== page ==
I’ve never reviewed a book before, and I fully intend to follow my editor’s advice and be as impartial as possible. But just to make it clear from the outset, Douglas Murray’s The Madness of Crowds is an abomination. It’s a sustained invective against woke culture, an attempt to reverse all the hard work of passionate civil rights activists such as Rosa Parks, Mahatma Gandhi and Lily Allen.
It’s essentially an Alt-right handbook, and I don’t think it’s too much to suggest that every copy ought to be incinerated. Preferably in a public square or something so that we can all see what happens when fascists try to spread their wicked ideology.
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For the best part of 300 pages Murray spews his hateful bile – on white paper, no less – denouncing social justice, identity politics and intersectionality. Even the font has a certain heteronormative quality about it. He rails against “millennial snowflakes” who all “identify as attack helicopters” and how “you can’t say anything anymore” and that “you can go to prison for singing the national anthem these days”. I mean, he doesn’t actually write any of these words, but we all know that’s what he’s thinking.
The book is divided into four sections: “Gay”, “Women”, “Race” and “Trans”. These are all wonderful subjects – coincidentally, they also happen to be the names of my tropical fish – and so it is heart-breaking to see such noble ideas befouled in Murray’s grubby paws.
Needless to say, the last thing the world needs right now is yet another book by a straight white cis male. I’m told that Murray claims to be gay, but as journalist Jim Downs said of gay entrepreneur Peter Thiel after he appeared at the Republican National Convention, he “is an example of a man who has sex with other men, but not a gay man”. The idea that you can be gay and have conservative opinions is absurd. It was the same with Kanye West, who gave up being black once he’d put on that MAGA hat.
Murray seems to believe that, as a society, we have gone “through the crash barrier” (a typically male Top Gear-style analogy) and messed everything up through our supposedly divisive obsessions with race, gender and sexuality. “It is a curiosity of the age,” Murray writes, “that after the situation appears at the very least to be better than it ever was, it is presented as though it has never been worse”. What the hell would he know? As an ecosexual vegan intersectional feminist, I am surely better qualified than anyone to understand that ours is the most oppressive society on earth.
Murray’s ideas about gender and sexuality are so outdated that they are genuinely embarrassing to read. He relies on a whole range of pseudo-sciences such as “genetics”, “endocrinology” and “facts”. If he’d bothered to take even a basic course in Gender Studies he would realise that all of these superstitions have long been discredited. He completely fails to understand the fundamental point that gender is an arbitrary social construct and has absolutely nothing to do with “biology” (except in the case of trans people who have been born in the wrong body).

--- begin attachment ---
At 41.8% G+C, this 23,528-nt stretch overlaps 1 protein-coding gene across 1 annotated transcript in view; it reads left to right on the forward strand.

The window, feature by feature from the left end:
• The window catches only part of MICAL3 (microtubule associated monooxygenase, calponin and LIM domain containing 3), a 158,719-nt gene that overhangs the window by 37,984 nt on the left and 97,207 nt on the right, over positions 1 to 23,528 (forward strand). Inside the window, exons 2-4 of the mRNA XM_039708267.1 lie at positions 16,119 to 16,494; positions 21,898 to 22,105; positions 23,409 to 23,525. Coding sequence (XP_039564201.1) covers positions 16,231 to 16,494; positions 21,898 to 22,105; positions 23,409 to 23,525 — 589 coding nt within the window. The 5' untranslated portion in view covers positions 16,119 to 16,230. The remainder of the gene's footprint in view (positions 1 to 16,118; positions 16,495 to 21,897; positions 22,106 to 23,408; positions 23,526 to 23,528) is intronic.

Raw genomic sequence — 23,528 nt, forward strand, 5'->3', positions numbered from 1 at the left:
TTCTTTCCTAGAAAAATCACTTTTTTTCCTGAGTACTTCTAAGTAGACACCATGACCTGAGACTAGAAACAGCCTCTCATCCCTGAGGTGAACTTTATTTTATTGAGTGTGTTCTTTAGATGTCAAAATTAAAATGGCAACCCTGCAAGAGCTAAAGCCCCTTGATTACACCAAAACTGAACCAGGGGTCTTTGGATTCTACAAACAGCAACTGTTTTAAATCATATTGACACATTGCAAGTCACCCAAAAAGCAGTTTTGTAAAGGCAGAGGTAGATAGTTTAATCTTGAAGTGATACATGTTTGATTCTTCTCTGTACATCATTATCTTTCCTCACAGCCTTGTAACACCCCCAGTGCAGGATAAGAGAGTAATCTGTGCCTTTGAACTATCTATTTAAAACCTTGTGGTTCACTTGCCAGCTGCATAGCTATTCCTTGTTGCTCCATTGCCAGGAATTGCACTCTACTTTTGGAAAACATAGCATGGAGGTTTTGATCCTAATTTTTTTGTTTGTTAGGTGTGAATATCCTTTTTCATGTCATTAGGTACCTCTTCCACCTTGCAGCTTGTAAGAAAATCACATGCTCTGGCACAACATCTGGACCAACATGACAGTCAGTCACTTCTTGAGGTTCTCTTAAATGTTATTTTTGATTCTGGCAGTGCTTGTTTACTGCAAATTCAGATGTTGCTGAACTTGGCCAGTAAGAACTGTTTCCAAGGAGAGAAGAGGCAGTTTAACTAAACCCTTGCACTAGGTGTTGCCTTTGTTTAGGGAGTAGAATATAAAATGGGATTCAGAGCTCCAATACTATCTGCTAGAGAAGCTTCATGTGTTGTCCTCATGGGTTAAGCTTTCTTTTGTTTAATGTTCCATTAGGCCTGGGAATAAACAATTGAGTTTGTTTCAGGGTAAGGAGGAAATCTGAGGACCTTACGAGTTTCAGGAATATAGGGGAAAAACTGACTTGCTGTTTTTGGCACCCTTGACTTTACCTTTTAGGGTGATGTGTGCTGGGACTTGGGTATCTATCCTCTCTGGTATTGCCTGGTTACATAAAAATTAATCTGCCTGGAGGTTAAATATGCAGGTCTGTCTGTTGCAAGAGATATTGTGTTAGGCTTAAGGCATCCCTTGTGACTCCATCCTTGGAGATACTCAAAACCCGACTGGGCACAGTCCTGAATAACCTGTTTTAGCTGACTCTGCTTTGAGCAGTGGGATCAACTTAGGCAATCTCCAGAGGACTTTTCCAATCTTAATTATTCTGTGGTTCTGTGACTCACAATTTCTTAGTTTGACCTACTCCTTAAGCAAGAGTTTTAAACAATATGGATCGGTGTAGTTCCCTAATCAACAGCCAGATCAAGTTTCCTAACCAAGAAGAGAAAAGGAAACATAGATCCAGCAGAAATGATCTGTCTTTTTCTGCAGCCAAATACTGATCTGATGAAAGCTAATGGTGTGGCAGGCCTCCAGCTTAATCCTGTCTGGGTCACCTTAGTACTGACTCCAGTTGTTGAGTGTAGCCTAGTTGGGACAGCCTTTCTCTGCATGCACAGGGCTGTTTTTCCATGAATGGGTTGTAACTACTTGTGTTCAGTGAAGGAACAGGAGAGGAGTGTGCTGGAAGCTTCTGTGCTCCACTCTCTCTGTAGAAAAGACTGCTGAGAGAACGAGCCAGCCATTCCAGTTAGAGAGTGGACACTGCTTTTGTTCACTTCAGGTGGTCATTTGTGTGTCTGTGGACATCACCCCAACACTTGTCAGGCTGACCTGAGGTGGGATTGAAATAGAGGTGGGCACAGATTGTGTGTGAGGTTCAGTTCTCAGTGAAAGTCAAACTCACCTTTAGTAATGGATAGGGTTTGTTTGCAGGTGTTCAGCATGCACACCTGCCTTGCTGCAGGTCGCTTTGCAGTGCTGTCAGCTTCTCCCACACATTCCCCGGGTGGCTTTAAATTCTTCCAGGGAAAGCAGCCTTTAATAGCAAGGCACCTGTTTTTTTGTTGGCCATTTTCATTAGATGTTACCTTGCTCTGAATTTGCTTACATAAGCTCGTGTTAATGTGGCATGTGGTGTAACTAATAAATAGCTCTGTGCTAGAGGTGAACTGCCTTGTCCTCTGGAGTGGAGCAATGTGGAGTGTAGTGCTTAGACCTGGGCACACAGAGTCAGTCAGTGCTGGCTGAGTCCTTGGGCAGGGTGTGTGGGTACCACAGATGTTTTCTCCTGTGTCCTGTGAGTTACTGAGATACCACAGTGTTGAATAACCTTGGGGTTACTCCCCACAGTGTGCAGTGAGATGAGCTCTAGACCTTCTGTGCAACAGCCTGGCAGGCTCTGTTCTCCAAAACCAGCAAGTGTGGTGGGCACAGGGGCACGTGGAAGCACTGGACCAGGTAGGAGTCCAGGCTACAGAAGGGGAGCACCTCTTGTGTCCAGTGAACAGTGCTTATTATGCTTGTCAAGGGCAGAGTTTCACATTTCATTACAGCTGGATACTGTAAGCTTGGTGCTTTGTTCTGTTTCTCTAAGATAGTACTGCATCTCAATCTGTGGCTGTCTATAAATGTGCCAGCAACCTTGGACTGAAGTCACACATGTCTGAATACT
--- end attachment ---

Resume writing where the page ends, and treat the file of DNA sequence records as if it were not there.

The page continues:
Let’s consider Murray’s chapter on race. Speaking as an ethnic minority – literally nothing about me is white except for my skin colour – I find it pretty vile that a white author has even been allowed to address the subject in the first place. He scoffs at the brave work of academics in the field of Whiteness Studies, such as Barbara Applebaum and Robin DiAngelo, who have repeatedly pointed out that there is nothing more racist than treating black people the same as everyone else. Murray is a perfect example of the type of privileged white man who gets all defensive when you point out what an evil scumbag he is.
His internalised homophobia is perhaps the saddest thing of all. He kink-shames gay pride marchers who choose to wear S&M gear, claiming that it is “off-putting to whatever cause they are hoping to advance”, and that “if the black civil rights movement had included a fetish section it would have been considerably easier to ignore its moral force”. On the contrary, if Martin Luther King had regularly worn PVC harnesses and nipple clamps at his public speeches, I’m sure that people would have taken him far more seriously.
The Madness of Crowds is the most offensive book to have been penned since The Protocols of the Elders of Zion, or The Enid Blyton Book of Fairies (which is probably about gays or something; I haven’t read it). I’ve already contacted the police to report Murray for hate speech, which strikes me as a perfectly legitimate approach to reviewing a book. The officer I spoke to told me that Murray is “entitled to his opinions”, which just goes to show the extent to which the fascist mentality has seeped into our law enforcement agencies.
But I shall persist. My daddy knows someone high up in the Crown Prosecution Service. With any luck, Murray will be arrested soon and we can all get back to the business of promoting tolerance.
Titania McGrath is a radical feminist slam poet and activist. She is the author of Woke: A Guide to Social Justice.
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